Soundbites: Inverview With & hellip;

Soundbites: Inverview With Environmentalist/Actor, Ed Begely Jr.

Soundbites: Inverview With…


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John D. "We're talking with Ed Begley"
   
Ed: Yes, Ed Begley and I'm very happy to be on with you.
   
John D. "We're delighted to have you obviously and are very interested in what you have to say about what living green means to you?"
   
Ed: "Ya know, I started in 1970 with the first Earth Day and I started, I think the right way, it certainly proved to be the right way, what I didn't do is as important as what I did do. What I did not do is go broke buying 1970 solar panels that were super expensive, I would have gone into debt, and had a real problem. What I did do is all the cheap and easy stuff I could afford, I started recycling, I started composting, I bought a very in expensive electric vehicle. I actually bought one in 1970. When I say an electric vehicle I'm being quite grand, it was more a golf cart with a windshield wiper and a horn, but it got me around. It was $950.00 and I learned quickly that it was much cheaper fuel than it was to buy 1970 gasoline and much, much cheaper to maintain. There is a no tune-up, or oil change, or fan belt or radiator flush….it was very inexpensive car to operate, so I liked it. And I saved money and kept doing more and kept moving up the ladder and many years later I could afford those solar panels, but I started small and built and that's the key to doing these green things."
   
John D. "Why is it so personal to you?'
   
Ed: "It is for me cause I grew up in smoggy L.A. Ya know I lived 20-years in that smog in the 50's and 60's, by 1970 it had not gotten much better, had not gotten better at all, it only got worse and so they had a thing called 'Earth Day' in 1970 and so I got involved and started doing all these things that people were talking about then, recycling and all this stuff that was kind of wacky back then, and I did it and what I really liked about it, cause I did it in the right order, doing the cheap and easy first is that I saved money. This green stuff is good for the other green stuff in my pocket that stuff called money and so I stayed with it and now I could retire, not because I've been a leading man in movies or TV shows, I never have, I'm a supporting actor, but I can retire right now because I made all these green choices that make my cost of living super, super low."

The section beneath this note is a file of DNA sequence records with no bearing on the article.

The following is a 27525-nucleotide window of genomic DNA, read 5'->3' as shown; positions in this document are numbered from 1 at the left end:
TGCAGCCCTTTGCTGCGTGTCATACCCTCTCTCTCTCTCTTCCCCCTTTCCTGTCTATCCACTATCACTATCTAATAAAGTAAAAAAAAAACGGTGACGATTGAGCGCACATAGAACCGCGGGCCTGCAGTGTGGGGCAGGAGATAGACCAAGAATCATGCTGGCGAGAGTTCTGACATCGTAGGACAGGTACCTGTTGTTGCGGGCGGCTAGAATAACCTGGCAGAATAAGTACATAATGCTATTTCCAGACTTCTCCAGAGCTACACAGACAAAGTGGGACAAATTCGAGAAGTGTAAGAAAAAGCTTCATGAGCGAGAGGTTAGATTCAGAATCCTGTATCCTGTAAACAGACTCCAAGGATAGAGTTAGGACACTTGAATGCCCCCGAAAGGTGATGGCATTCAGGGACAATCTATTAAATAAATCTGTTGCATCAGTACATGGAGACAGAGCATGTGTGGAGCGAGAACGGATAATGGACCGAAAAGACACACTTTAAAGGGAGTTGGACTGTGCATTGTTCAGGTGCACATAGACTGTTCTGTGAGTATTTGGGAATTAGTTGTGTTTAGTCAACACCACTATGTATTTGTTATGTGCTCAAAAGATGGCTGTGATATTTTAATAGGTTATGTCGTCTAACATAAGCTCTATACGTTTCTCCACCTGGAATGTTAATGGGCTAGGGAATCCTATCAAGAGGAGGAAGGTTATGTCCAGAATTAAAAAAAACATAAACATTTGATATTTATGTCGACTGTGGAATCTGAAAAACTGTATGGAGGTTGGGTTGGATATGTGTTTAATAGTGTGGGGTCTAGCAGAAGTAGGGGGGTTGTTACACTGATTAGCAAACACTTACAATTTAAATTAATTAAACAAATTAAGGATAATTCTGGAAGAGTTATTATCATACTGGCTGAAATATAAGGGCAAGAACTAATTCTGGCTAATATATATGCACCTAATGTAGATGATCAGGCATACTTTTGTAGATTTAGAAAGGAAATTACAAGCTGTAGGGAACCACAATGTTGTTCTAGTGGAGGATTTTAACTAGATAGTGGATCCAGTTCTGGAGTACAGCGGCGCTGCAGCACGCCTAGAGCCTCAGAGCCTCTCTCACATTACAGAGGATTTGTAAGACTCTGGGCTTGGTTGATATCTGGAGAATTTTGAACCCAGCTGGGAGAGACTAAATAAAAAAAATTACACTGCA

John D. "How do you think the auto industry is doing when it comes to fitting in the Living Green."
   
Ed: They're doing a very good job specifically at Ford, I happen to be a big fan of William Clay Ford and Alan Mullaly and everybody there at Ford that's trying to do things not just at the tailpipe, that's very important to me , cause that's how we clean up the smog in L.A. with tailpipes and other things, but also They're doing it in the manufacturing process. What is the full carbon footprint of how you make the car, what kind of materials are you making them out of, can you make some things out of soy foam, can you make them out of wheat straw, can you make them out of dandelion roots instead of rubber….well it turns out you can and they're doing that at Ford, so they're looking at the whole life cycle, how they're managing water, how much water are they using, what are they doing with the water on sight, ya know that would ordinarily be urban runoff, and very dirty, what they're doing with their waste water. Water is a big thing for Ford, the full carbon footprint is a big thing and of course what's coming out of the tailpipe is very important to them too."